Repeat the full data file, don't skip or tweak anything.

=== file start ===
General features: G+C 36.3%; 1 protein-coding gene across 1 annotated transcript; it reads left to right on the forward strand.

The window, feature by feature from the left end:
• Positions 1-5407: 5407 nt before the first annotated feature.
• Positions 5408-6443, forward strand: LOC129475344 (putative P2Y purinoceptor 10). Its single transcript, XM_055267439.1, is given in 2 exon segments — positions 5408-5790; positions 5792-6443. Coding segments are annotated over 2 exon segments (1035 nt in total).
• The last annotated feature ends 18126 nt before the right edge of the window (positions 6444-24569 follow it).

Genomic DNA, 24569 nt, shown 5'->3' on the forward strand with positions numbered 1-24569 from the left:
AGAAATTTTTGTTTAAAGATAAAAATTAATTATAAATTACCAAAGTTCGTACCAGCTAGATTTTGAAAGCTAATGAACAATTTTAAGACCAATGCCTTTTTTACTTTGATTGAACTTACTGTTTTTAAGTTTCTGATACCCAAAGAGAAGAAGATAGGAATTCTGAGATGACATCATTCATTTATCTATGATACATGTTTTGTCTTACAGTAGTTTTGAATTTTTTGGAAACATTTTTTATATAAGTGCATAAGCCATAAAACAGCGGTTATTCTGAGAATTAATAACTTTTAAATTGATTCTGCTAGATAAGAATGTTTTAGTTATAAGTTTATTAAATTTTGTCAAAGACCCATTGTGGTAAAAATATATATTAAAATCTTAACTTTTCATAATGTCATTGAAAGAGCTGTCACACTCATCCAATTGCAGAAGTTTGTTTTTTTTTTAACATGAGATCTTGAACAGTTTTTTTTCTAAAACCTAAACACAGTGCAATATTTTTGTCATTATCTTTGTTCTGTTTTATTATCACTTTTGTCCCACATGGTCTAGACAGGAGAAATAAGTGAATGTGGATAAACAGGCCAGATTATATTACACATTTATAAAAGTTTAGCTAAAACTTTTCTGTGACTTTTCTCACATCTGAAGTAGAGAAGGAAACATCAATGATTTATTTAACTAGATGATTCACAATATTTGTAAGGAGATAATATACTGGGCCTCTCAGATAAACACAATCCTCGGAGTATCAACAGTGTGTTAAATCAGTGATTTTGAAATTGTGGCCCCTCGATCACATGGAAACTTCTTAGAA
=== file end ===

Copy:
General features: G+C 36.3%; 1 protein-coding gene across 1 annotated transcript; it reads left to right on the forward strand.

The window, feature by feature from the left end:
• Positions 1-5407: 5407 nt before the first annotated feature.
• Positions 5408-6443, forward strand: LOC129475344 (putative P2Y purinoceptor 10). Its single transcript, XM_055267439.1, is given in 2 exon segments — positions 5408-5790; positions 5792-6443. Coding segments are annotated over 2 exon segments (1035 nt in total).
• The last annotated feature ends 18126 nt before the right edge of the window (positions 6444-24569 follow it).

Genomic DNA, 24569 nt, shown 5'->3' on the forward strand with positions numbered 1-24569 from the left:
AGAAATTTTTGTTTAAAGATAAAAATTAATTATAAATTACCAAAGTTCGTACCAGCTAGATTTTGAAAGCTAATGAACAATTTTAAGACCAATGCCTTTTTTACTTTGATTGAACTTACTGTTTTTAAGTTTCTGATACCCAAAGAGAAGAAGATAGGAATTCTGAGATGACATCATTCATTTATCTATGATACATGTTTTGTCTTACAGTAGTTTTGAATTTTTTGGAAACATTTTTTATATAAGTGCATAAGCCATAAAACAGCGGTTATTCTGAGAATTAATAACTTTTAAATTGATTCTGCTAGATAAGAATGTTTTAGTTATAAGTTTATTAAATTTTGTCAAAGACCCATTGTGGTAAAAATATATATTAAAATCTTAACTTTTCATAATGTCATTGAAAGAGCTGTCACACTCATCCAATTGCAGAAGTTTGTTTTTTTTTTAACATGAGATCTTGAACAGTTTTTTTTCTAAAACCTAAACACAGTGCAATATTTTTGTCATTATCTTTGTTCTGTTTTATTATCACTTTTGTCCCACATGGTCTAGACAGGAGAAATAAGTGAATGTGGATAAACAGGCCAGATTATATTACACATTTATAAAAGTTTAGCTAAAACTTTTCTGTGACTTTTCTCACATCTGAAGTAGAGAAGGAAACATCAATGATTTATTTAACTAGATGATTCACAATATTTGTAAGGAGATAATATACTGGGCCTCTCAGATAAACACAATCCTCGGAGTATCAACAGTGTGTTAAATCAGTGATTTTGAAATTGTGGCCCCTCGATCACATGGAAACTTCTTAGAA